Minority leader Nancy Pelosi focused her remarks on the importance of micro-credit and social business on women's liberation and emancipation. She said the highest compliment she can give Prof Yunus is that he is a 'disruptor,' someone whose ideas and work have completely upended the status quo. His ideas and work have revolutionised and disrupted the traditional old-fashioned conventional wisdom for the greater good. Mitch McConnell, the Senate minority leader, spoke of how Mr. Yunus' work has created millions of women entrepreneurs, freed many from the 'prison of poverty.' The host, Speaker Boehner said the professor's ideas have allowed people to take their lives in their hands instead of looking up to the government for handouts. He pointed out that microfinance is now a cornerstone of the US international aid policies.
In his acceptance remarks, Prof Yunus thanked the American legislators and the citizens for the high honour bestowed upon him - and accepted the award for every citizen of Bangladesh. He spoke of his first visit to this historic building nearly 42 years ago when Bangladesh was in the throes of a violent liberation struggle. Leaving his job as a university professor, he had gone there as a complete novice to plead the case of the people of Bangladesh with the legislators. Now he has returned as a proud citizen of Bangladesh - a nation that was once given up as a 'basket case,' but one that has confounded all predictions and is well-positioned to achieve the UN Millennium Development goals by 2015. He recognised his family and supporters, and ended with a resounding call for action. The motto 'We will send poverty to the museum' that is engraved in Bengali on the back of the gold medal, he said half seriously, reflects an endorsement by the US Congress. However, he was serious when he concluded that poverty is created not by the poor but by the system we have built and if we intend to change the system, we can do away with poverty and unemployment. We are only limited by our imagination, he remarked.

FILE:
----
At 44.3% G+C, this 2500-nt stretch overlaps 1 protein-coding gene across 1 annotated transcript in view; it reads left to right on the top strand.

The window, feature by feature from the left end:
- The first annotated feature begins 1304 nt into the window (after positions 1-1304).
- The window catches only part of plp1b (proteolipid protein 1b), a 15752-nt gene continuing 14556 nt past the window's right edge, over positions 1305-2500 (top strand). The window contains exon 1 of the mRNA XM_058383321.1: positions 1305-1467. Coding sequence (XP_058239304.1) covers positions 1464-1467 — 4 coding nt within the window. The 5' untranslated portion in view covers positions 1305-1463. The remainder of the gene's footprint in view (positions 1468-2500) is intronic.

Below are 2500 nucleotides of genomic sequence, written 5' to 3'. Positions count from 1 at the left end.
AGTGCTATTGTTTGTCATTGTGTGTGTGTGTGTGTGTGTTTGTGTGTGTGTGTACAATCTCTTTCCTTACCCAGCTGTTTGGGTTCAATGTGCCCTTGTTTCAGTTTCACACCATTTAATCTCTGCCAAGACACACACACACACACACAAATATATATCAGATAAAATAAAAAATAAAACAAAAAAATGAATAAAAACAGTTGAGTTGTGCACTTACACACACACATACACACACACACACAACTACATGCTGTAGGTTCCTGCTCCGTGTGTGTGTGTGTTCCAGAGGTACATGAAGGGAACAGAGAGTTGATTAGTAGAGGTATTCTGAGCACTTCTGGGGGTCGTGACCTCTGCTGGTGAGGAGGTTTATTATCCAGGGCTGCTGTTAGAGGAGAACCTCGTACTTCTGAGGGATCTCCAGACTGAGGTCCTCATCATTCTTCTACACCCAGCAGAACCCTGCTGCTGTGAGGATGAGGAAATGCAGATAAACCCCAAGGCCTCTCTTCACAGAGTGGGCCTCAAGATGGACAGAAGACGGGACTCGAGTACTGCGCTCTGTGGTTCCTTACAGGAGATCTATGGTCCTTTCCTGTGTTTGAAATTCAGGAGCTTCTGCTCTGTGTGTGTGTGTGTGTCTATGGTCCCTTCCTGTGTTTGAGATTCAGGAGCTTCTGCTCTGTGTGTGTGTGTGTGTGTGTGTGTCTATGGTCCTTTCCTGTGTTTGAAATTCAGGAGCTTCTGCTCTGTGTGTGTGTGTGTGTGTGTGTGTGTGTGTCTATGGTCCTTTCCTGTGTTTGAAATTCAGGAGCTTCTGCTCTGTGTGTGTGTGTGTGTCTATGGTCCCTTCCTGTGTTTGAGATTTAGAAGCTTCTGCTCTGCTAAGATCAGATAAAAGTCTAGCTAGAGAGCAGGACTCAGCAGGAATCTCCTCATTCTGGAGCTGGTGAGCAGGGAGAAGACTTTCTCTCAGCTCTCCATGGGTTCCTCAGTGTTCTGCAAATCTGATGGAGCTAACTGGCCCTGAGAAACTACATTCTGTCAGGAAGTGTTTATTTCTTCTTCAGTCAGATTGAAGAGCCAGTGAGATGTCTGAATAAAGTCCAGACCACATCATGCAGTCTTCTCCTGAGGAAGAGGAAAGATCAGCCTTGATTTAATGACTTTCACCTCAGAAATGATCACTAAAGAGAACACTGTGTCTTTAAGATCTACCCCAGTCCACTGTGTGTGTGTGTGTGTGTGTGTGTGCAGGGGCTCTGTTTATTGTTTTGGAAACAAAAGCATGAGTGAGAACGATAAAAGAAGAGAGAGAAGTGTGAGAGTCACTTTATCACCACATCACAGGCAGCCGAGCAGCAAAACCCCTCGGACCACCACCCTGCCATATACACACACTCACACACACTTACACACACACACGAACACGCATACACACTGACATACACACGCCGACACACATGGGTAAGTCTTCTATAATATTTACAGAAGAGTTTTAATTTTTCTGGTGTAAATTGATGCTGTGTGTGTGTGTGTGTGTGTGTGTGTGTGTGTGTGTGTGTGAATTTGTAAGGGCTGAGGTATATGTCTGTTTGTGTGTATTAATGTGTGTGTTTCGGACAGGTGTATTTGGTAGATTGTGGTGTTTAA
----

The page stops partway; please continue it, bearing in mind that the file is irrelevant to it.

The formal occasion was followed by a reception where guests were able to meet one on one with the distinguished professor. I met an astronaut and his wife from Houston who had visited Bangladesh on a number of occasions to participate in the Grameen Bank programmes. The Voice of America Bangla and Thikana from New York were present representing the media. When Prof Yunus finally arrived at the reception, the audience burst out in adulation. It was unclear who was happier.
He delighted many with hugs and handshakes, and many pictures were taken, some instantly posted on Facebook and other social media, traveling across continents and time zones. The next programme was a lecture he delivered at Georgetown University where the University President welcomed him. Later, the United Nations Foundation and RESULTS hosted a reception in the Rayburn House where Prof Yunus introduced the entire Grameen Bank team including the current and former Managing Directors, and other senior staff. A number of Congressmen and Congresswomen spoke on the occasion including the leader of the Bangladesh caucus in the US Congress. It was a wonderful day for Professor Yunus, the Grameen Bank and for Bangladesh.
Source: The Financial Express
Published on: Sunday, 21 April 2013